Today the U.S. General Services Administration (GSA) announced a six-month pilot of new requirements for the procurement of low-embodied carbon (LEC) materials as funded by the Inflation Reduction Act. The GSA received $2.15 billion to prioritize the purchase of LEC glass, asphalt, concrete, and steel, which collectively account for nearly half of all U.S. manufacturing greenhouse gas (GHG) emissions, and represent 98% of the government’s purchased construction materials.
The six-month pilot was developed in coordination with the U.S. Department of Transportation’s (DOT) Federal Highway Administration, the U.S. Environmental Protection Agency (EPA), and other key departments and offices within the Biden administration and will go into effect immediately at eleven new GSA projects. For related information on setting Buy Clean steel standards, see this blog post by BlueGreen Alliance Policy Advisor Charlie Martin.
The announcement highlights the coordination between administration offices and agencies, noting that these pilot requirements are part of a holistic strategy that includes a similar procurement effort at DOT, EPA’s work on low-carbon labeling for construction materials, and the U.S. Department of Energy’s $6 billion Advanced Industrial Facilities Deployment Program. This strategy seeks to combine direct investment, data transparency and disclosure, and pilot procurement programs to support a cleaner and stronger U.S. industrial base for the clean economy.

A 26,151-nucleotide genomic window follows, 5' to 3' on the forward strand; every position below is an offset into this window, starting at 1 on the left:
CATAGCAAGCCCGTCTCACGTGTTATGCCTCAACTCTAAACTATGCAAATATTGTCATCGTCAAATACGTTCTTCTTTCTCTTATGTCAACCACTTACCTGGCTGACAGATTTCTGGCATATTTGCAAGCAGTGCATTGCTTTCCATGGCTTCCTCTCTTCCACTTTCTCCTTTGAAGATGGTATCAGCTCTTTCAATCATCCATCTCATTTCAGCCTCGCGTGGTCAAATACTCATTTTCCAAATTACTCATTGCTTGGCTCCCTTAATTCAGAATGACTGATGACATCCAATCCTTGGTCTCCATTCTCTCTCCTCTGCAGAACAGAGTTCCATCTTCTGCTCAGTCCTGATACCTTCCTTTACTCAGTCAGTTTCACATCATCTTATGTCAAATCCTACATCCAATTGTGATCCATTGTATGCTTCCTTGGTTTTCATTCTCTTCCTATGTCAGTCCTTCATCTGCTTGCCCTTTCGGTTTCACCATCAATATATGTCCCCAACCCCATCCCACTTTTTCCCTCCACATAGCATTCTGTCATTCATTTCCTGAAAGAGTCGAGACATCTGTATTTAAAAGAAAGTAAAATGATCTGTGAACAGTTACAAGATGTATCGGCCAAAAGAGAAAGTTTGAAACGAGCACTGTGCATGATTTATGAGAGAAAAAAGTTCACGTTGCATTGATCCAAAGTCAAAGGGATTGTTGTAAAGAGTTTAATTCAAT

Following the announcement, the BlueGreen Alliance released a statement from Executive Director Jason Walsh:
“We applaud the GSA for their thoughtful leadership and for incorporating stakeholder feedback into this new, updated Buy Clean framework. Getting these policies right today will help to ensure a livable climate, cleaner air, and more manufacturing jobs for U.S. workers tomorrow. With this release, GSA and the Biden administration are taking decisive steps to help ensure that federal procurement—like all federal activities—serves to reduce GHG emissions, improve health and environmental outcomes in communities harmed by environmental injustice, and create good jobs for workers across the United States.
“We encourage the EPA to move expeditiously and provide manufacturers the technical assistance and funding support needed to accurately report their emissions in environmental product declarations—a prerequisite for effective Buy Clean policies. With transparent data and smart requirements for procurement, we can revitalize U.S. manufacturing while reducing industrial pollution and investing in hard-hit communities.”